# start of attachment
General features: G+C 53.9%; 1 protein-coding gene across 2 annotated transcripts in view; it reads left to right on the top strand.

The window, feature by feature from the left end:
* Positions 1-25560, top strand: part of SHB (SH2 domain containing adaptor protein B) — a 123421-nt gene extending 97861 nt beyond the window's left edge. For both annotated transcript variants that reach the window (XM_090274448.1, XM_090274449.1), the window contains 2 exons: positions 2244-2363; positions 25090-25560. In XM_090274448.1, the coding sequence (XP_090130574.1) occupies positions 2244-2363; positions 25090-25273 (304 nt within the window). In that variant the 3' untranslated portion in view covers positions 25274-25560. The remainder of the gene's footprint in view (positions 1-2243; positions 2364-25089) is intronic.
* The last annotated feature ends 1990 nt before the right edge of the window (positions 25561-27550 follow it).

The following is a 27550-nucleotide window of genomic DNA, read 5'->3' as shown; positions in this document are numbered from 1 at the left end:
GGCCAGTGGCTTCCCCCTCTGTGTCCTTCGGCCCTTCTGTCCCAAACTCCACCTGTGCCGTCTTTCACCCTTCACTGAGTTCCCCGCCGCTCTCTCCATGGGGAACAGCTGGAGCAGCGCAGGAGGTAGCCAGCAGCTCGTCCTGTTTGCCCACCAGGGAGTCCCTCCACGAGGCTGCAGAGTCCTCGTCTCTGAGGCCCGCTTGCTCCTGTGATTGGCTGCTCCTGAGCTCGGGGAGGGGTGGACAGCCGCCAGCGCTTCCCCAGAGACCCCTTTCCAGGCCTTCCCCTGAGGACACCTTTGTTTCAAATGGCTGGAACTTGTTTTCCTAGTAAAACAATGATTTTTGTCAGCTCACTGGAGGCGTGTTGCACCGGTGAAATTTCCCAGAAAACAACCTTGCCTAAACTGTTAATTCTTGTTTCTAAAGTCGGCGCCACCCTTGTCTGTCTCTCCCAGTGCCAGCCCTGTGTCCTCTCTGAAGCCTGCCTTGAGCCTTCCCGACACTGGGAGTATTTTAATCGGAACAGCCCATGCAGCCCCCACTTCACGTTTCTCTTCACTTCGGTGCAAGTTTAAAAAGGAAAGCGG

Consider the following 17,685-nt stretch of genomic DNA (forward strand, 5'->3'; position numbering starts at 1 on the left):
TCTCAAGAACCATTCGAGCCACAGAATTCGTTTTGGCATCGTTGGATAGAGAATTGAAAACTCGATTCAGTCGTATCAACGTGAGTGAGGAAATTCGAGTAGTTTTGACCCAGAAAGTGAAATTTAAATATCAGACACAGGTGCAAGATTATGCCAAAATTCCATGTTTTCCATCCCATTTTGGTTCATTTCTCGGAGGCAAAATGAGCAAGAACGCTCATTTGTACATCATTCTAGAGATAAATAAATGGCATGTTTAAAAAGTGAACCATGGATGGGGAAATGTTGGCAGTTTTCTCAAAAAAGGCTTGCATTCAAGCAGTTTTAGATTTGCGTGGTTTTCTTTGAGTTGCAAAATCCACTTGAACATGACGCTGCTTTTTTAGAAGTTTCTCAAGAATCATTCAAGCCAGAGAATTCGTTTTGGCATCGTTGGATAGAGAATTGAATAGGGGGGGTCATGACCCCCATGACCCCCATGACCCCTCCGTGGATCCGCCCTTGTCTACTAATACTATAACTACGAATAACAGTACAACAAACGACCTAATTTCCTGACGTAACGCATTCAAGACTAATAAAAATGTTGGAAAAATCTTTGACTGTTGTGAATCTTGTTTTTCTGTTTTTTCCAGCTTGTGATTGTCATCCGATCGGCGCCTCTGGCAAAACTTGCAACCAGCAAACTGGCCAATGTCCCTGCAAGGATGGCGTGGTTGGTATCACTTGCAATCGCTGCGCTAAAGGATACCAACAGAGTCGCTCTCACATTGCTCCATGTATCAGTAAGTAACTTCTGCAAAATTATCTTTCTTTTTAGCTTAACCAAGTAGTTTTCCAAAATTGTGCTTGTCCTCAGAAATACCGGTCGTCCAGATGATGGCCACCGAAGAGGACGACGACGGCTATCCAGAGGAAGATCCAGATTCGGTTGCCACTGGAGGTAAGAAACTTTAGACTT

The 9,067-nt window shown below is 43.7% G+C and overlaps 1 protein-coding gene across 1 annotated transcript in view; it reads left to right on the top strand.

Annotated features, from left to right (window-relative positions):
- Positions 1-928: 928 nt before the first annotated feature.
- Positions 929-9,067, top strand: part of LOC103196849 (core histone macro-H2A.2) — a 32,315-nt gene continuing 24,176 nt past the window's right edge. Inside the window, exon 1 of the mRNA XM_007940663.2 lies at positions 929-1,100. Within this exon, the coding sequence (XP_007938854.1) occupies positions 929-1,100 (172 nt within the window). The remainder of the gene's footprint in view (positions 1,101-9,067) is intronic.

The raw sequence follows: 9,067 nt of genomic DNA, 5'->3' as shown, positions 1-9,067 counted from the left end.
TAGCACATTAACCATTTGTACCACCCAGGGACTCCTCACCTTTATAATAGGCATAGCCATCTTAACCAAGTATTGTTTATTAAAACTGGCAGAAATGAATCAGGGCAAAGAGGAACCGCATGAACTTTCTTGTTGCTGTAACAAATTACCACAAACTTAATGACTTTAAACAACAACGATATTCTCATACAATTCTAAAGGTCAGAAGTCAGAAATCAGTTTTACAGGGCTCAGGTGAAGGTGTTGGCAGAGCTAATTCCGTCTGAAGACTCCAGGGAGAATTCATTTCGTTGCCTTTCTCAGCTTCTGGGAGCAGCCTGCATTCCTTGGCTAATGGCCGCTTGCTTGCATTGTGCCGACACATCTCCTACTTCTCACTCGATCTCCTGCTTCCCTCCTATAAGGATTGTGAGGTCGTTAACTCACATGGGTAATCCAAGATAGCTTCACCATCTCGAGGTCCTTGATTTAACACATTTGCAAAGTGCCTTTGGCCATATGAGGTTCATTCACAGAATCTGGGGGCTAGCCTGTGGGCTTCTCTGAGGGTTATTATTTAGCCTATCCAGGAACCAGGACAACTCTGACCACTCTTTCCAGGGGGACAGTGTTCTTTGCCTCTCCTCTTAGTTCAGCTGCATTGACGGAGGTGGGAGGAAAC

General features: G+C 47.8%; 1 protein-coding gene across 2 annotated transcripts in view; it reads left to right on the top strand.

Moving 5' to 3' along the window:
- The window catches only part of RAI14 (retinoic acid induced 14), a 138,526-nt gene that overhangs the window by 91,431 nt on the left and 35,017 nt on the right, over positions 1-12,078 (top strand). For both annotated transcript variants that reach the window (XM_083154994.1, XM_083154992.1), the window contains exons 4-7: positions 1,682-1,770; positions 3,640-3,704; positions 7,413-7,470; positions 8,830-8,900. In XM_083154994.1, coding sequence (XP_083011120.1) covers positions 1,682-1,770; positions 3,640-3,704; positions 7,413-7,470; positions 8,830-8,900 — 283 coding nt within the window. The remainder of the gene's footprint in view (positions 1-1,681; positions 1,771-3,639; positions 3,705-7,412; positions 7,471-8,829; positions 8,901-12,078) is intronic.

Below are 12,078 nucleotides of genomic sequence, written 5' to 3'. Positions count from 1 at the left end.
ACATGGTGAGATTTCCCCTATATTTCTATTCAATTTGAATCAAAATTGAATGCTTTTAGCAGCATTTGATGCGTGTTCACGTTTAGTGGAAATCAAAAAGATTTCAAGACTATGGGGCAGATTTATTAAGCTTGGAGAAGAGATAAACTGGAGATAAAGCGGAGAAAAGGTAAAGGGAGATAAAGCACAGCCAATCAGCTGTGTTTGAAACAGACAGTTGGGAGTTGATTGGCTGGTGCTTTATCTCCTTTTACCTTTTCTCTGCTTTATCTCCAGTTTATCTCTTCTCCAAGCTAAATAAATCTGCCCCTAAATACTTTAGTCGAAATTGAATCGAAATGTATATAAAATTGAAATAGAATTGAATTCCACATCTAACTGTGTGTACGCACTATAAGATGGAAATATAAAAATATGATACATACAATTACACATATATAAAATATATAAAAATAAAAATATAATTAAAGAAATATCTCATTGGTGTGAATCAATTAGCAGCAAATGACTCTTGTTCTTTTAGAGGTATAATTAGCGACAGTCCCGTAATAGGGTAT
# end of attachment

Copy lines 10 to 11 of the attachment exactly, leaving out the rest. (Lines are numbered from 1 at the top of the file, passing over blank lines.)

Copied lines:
Annotated features, from left to right (window-relative positions):
- Positions 1-928: 928 nt before the first annotated feature.